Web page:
The empire of Mutapa was a powerful nation in modern day Zimbabwe that rested between the Limpopo and the Zambezi River and extended to the Mozambique coast from 1430-1760. The empire of Mutapa was the successor kingdom of the Great Zimbabwe and it was comprised of mainly a Karanga-speaking population that maintained the stone building tradition of the Great Zimbabwe nation. The empire was ruled by the Munhumutapa -also called the Monomotapa by Europeans- who was considered divine. The empire was divided into capital, provincial, and village hierarchies where the relatives of the Munhumutapa were assigned as the leaders of the provinces and villages. The empire was famous for its local and international trade regime. Locally, iron was mined, and salt was procured from the Middle Save region, and clothes were produced from cotton farming and the bark of the baobab tree. Internationally, gold was a major commodity of trade. The empire held a monopoly on gold and it was forbidden of anyone to reveal the location of the gold mines for fear of death if this rule was transgressed. The trade of gold and ivory, another important trade commodity, stimulated the growth of the Vashambadzi, the African merchant class who acted as the middlemen between the local laborers and the Swahili and Portuguese traders. The empire came to its close when the Portuguese allied with rivals of the Mutapa Empire in order to gain access to the abundance of mineral resources found in the area.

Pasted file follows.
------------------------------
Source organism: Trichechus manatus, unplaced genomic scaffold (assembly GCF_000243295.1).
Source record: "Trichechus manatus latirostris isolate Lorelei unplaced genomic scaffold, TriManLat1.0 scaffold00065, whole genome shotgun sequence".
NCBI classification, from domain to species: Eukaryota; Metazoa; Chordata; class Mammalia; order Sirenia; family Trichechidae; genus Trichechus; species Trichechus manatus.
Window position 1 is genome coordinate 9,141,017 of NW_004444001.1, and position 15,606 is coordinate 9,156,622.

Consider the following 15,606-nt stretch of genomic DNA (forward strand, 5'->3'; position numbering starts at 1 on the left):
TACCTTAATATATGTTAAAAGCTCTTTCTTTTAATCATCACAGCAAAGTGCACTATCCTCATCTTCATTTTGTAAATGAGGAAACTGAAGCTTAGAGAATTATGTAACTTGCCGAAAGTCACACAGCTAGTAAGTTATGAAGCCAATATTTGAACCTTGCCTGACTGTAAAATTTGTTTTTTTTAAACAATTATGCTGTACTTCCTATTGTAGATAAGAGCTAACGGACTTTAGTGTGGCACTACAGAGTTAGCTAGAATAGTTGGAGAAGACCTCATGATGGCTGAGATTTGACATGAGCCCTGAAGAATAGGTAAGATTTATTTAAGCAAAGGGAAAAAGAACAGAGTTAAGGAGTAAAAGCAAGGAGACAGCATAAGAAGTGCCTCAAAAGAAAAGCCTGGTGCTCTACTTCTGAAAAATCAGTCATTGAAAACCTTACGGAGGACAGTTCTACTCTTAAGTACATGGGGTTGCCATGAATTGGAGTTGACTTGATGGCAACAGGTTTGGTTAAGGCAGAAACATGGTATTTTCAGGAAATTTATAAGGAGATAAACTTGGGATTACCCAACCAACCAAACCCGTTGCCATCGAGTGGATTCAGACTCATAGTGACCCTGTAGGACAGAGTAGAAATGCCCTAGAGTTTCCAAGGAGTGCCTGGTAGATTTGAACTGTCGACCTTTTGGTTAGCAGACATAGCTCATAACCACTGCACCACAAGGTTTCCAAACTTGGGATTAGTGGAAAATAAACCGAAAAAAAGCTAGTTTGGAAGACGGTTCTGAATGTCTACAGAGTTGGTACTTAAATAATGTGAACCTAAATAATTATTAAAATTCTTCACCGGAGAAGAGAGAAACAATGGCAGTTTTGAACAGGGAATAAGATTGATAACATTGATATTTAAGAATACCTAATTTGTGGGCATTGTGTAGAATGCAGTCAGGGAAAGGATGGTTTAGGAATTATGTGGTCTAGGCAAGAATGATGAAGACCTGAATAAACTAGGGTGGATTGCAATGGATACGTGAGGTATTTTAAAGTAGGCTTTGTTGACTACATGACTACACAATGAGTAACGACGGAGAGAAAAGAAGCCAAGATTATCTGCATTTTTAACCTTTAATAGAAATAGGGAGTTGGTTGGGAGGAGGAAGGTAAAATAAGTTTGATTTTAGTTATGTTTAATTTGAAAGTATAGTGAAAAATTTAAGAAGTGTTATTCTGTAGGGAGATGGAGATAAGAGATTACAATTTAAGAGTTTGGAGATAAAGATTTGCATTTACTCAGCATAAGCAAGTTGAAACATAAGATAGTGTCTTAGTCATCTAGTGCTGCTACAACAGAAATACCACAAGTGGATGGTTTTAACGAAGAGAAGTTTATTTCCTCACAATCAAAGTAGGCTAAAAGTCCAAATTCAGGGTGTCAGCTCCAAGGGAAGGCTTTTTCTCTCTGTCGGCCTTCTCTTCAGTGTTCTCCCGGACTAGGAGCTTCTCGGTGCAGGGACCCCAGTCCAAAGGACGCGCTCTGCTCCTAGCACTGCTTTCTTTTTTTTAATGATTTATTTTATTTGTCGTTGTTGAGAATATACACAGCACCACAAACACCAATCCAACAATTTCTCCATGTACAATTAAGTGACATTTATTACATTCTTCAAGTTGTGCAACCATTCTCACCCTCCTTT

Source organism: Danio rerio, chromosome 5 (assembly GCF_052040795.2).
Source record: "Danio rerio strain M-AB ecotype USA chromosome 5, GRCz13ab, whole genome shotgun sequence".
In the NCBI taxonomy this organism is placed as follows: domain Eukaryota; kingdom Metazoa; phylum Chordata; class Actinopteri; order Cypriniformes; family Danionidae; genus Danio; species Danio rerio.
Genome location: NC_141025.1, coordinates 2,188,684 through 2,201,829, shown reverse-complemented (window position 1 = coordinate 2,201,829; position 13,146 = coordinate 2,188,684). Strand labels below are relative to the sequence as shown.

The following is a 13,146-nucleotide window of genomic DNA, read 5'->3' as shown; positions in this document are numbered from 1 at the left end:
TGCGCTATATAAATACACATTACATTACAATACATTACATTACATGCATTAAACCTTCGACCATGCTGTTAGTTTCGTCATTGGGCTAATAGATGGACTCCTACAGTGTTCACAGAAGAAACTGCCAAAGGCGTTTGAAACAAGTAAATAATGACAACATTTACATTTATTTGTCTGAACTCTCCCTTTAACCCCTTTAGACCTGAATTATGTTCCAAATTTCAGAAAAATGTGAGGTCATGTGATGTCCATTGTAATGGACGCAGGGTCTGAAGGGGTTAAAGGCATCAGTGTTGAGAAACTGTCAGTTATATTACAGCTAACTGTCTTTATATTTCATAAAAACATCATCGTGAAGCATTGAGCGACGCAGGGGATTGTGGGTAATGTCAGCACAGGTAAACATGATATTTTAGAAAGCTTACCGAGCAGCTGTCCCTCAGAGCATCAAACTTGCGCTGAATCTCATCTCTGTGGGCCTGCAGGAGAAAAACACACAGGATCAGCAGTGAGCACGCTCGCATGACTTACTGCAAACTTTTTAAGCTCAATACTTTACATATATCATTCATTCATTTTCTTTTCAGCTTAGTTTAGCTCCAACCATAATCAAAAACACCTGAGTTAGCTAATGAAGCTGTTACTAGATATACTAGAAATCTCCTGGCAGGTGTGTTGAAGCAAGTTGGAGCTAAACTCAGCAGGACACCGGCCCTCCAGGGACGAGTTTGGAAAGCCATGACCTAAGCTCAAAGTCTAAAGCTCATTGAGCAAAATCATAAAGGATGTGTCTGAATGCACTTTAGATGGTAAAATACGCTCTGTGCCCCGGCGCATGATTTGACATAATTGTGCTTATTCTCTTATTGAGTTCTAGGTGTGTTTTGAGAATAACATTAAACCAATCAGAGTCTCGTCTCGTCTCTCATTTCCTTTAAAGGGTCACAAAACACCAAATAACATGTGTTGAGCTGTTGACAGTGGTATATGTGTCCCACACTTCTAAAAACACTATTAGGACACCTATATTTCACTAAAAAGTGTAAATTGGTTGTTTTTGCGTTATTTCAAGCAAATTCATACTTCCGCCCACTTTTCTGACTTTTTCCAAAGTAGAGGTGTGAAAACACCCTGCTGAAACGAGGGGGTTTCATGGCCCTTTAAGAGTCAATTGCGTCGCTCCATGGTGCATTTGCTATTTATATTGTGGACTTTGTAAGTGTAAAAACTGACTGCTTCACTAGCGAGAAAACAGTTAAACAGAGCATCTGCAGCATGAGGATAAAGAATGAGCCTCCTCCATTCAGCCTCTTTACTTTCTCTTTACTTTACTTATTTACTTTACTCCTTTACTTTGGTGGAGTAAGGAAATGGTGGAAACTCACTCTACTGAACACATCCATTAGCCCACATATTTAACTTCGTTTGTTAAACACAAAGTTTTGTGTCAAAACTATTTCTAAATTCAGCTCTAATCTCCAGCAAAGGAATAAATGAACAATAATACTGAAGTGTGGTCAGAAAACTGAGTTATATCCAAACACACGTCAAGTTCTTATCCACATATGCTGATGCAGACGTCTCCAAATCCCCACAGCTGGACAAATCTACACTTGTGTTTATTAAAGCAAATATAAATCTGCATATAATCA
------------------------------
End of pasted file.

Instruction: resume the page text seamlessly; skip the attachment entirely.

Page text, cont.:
For more information, read How Europe Underdeveloped Africa by Walter Rodney (1981) and Mutapa Empire.
Picture from Mutapa Hotel.